• Disproportionate Retribution: Jacob thinks his sons' reaction to the rape of Dinah is this. See Circumcision Angst (above) and Rape and Revenge (below).
  • The Drunken Sailor: Noah might qualify as the Ur Example. First he sails the Ark, then after the flood, he proceeds to plant a vineyard and get dead drunk.
  • The End of the Beginning: The conclusion to the story of Joseph. On one hand, the family of the patriarchs is now re-united, which is a refreshing development after generations of Sibling Rivalry. On the other hand, the Israelites are settled in a foreign land, which is not the promised land. See Cliff Hanger above. How long will this last?
  • The Exile: Adam and Eve are banished from the Garden of Eden as the final part of their punishment.
  • False Rape Accusation: Potiphar's wife accuses Joseph of trying to rape her (when in fact it was the other way around.)
  • Famous Ancestor: Chapter 10 is called "The Table of Nations" and it traces the lineage of many Middle Eastern peoples back to Noah's sons.
  • Fatal Flaw
    • Adam's ignorance.
    • Eve's greed.
    • Cain's anger.
    • Abel's self-righteousness.
    • Abraham & Sarah's need for a child.
    • Rebekah's need to make God's prophecies come true.
    • Esau's hunger.
    • Jacob's deceit.
    • Joseph's pride.
  • Flaming Sword / Everything's Better with Spinning: The flaming, whirling (in some translations) sword that was placed at the entrance to the Garden of Eden to prevent Adam and Eve from getting back in.
  • Food As Bribe: Jacob was able to get his brother Esau to sell his birthright for a bowl of stew.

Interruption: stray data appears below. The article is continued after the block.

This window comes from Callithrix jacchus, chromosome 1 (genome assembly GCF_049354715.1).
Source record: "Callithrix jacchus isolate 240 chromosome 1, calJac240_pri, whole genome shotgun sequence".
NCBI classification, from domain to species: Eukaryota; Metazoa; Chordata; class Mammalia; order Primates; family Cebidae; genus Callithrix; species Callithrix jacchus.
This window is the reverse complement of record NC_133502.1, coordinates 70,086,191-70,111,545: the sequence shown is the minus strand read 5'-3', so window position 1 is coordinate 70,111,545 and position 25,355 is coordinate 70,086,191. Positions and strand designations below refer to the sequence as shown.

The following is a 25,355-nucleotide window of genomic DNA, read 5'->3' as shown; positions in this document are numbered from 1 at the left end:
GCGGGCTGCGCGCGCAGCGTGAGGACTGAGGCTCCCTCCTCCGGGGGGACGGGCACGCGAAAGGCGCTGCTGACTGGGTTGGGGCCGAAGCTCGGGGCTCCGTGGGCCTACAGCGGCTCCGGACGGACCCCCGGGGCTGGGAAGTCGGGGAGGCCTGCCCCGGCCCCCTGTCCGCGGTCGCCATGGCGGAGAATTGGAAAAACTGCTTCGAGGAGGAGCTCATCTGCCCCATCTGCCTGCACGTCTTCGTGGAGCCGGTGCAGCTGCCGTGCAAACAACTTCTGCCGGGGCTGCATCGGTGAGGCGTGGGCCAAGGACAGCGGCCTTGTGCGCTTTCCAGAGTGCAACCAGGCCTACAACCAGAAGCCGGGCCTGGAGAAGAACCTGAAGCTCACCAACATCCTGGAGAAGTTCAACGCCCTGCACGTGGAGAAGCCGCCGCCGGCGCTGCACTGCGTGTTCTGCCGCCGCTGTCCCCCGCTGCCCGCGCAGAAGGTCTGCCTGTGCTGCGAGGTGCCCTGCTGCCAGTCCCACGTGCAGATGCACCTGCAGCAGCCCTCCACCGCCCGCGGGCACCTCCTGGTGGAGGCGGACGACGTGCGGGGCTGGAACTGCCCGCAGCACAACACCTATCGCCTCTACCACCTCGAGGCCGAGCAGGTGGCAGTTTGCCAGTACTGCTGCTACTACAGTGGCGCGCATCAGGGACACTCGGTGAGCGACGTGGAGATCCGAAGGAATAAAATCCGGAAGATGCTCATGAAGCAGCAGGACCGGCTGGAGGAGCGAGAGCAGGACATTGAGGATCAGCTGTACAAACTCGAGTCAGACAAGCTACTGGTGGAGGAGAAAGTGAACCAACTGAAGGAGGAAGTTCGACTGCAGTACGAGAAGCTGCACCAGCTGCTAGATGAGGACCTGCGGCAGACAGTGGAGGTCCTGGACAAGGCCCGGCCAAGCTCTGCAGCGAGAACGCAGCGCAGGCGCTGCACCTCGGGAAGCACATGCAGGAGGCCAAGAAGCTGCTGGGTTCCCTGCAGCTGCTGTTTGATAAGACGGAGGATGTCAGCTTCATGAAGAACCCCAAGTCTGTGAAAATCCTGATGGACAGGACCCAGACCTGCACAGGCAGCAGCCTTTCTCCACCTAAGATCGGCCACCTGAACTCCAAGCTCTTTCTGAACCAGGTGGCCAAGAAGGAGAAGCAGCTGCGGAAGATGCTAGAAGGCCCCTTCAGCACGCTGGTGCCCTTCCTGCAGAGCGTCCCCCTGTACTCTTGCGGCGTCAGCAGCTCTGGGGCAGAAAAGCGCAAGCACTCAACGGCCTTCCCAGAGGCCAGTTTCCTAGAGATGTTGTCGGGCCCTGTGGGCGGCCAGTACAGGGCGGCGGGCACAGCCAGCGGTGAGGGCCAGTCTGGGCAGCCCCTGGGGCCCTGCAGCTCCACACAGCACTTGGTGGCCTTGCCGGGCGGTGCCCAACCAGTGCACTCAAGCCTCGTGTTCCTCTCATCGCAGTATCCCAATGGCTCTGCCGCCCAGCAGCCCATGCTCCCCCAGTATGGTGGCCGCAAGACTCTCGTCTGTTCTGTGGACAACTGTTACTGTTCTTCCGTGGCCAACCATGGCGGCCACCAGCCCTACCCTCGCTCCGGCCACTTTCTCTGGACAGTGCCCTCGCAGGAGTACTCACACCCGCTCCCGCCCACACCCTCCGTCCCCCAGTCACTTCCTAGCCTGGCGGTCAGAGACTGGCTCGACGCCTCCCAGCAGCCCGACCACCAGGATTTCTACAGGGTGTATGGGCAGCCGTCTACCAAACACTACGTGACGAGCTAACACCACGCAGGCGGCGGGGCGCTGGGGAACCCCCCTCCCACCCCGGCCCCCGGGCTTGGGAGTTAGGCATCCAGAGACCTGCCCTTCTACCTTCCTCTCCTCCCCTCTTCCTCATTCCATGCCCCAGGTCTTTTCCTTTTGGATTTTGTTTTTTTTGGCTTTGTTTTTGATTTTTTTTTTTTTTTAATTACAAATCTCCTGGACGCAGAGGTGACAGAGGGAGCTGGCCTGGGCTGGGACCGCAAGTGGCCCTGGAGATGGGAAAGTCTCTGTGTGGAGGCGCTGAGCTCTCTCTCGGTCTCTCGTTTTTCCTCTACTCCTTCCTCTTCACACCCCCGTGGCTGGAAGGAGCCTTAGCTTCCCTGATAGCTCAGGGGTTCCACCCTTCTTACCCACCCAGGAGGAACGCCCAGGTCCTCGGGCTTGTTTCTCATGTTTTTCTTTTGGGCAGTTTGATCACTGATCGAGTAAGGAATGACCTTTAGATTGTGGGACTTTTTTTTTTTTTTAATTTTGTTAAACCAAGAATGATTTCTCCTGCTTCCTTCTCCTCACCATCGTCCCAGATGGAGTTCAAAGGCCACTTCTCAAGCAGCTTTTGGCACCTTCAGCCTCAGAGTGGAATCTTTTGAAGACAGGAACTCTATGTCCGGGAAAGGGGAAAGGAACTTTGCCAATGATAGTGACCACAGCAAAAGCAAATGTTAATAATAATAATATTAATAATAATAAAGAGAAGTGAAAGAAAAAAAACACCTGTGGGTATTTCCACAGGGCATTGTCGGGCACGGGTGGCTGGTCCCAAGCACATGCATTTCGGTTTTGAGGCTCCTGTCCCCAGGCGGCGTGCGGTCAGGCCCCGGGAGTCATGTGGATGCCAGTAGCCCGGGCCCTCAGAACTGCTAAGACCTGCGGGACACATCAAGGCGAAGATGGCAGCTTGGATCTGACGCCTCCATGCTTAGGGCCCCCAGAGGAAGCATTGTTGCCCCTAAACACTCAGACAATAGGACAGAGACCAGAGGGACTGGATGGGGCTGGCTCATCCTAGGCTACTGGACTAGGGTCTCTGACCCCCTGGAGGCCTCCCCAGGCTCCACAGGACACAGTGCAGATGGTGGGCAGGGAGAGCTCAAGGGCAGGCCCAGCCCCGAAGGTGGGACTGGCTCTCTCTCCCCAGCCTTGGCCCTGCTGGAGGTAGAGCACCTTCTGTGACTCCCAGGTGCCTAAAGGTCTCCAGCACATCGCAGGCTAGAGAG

• Forgiveness: a minor instance of this is when Jacob and Esau reconcile. Arguably the forgiveness story in the Genesis is that of Joseph and his brothers.
  • Foreshadowing:
    • Noah cursed Canaan right after the flood.
    • The fact that Esau and Jacob struggle with each other while still in their mother's womb is a sign of their Sibling Rivalry in the future and the conflict between the tribes descended of them.
    • Joseph's dreams that his brothers and parents will bow down before him signals his future role as the saviour of the entire clan.
    • The order in which Perez and Zerah are born.
    • The blessings given by each patriarch to their sons/grandsons foreshadow the prominence that their respective tribes will gain.
  • Girl in a Box: According to para-text legend, Abraham placed Sarah in a box so the Egyptians wouldn't kill him to take her (because of her beauty).
  • Giving Them the Strip: This is how Joseph struggles free from Potiphar's wife after she tries to seduce him forcefully. It does make it difficult for him to explain why (a) she is claiming that he tried to rape her and (b) she has his clothes to prove it.